Those words from our parents that tell us they approve can mean so much to us. And yet parents often, even though they approve, have trouble communicating this without a ‘but’ on how it would be even better. And no matter how hard once we stick our but in there it is all they can remember. Counselors will say a good apology never has a ‘but’. The truth is most of us have forgotten how to be encouragers. We are more concerned about having our selves legitimized than we are about encouraging each other.
The paradox is the reason we cannot totally encourage another is we have not been encouraged ourselves thus our need for validation. It becomes a closed circle. I had a father who taught me to always question. My brothers (there were no sisters) would stay up until two or three in the morning debating religion, politics, and other issues of the day. During these times my father would annoyingly switch sides of an argument to assist the side he currently perceived was losing. It was these late night sessions that taught me to look at both sides of an issue and to always seek to improve your argument. This was a wonderful gift that in a lesser way I have tried to ingrain in my own children. But the dark side of this constantly debating subjects was you were always dissatisfied with the solutions. There was no celebration because you knew it could have been done better.
And this is the way our children and others feel when they achieve a success and we say that was good but have you thought of trying this. We need to grant them a moment of celebration before we offer our suggestions for improvement.
But sadly most of the time what we have to offer is not that useful. It is a difference in taste, a difference in emphasis, but not an improvement just different. So what to do? First before you offer a critique ask ‘is it the moment for it?’. Secondly, before you offer sage advice search to see if it is needed. Will the world fall apart if you do not grant your wisdom? And finally does it offer real encouragement and pride in their work? If it does not leave it unsaid. The hardest thing in the world to do for most of us.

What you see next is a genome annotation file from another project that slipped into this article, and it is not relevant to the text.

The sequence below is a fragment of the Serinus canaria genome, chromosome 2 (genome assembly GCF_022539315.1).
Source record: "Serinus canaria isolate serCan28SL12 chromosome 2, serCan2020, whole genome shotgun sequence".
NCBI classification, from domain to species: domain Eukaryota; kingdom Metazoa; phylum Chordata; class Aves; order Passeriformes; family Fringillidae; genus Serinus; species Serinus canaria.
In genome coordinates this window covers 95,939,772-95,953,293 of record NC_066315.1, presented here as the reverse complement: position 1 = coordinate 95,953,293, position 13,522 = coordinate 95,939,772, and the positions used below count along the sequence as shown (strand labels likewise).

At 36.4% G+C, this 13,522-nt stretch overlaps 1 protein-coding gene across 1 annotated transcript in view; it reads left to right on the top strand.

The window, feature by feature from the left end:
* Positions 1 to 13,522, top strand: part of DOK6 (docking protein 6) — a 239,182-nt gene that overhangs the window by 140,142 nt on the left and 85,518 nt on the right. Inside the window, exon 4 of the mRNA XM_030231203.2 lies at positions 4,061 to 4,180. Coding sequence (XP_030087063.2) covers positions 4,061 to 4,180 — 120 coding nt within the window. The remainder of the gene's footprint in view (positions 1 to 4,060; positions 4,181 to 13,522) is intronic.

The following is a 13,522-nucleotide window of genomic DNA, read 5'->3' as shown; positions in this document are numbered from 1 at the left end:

Oftentimes my first encounter with an individual can sound something like this. Oh I have heard of you. You do such and such have you ever thought of doing…… Which leaves me wondering do they approve of what I do? Since they have offered nothing but a critique. It is always best to let words of encouragement come when first meeting someone (presuming you know anything about them).
In the final analysis in any situation you should ask yourself am I subtracting or adding to this situation. If you are subtracting you may need another approach or to withdraw from the situation.
The Quakers who are famous for using consensus decision-making have three ways you consent to an action. One is to say yes which means you will work toward that end. The other is to say I do not agree but I do not feel strong enough about it to oppose movement forward. Then of course another is to say I not only say no but refuse to let you go forward. Now in theory most of us if we are honest would fall in the second category of I disagree but I do not really care that much about this issue so go ahead. Truth be known my opinion on most things does not matter only an overblown ego thinks otherwise. You can be a discourager if every opinion of yours is held as of ultimate importance. Sometimes it is best to let people go ahead.
In life we can be additions or subtractions; it is in our hands. Hopefully we want to be encouragers who do not stand in the way of others trying to move forward.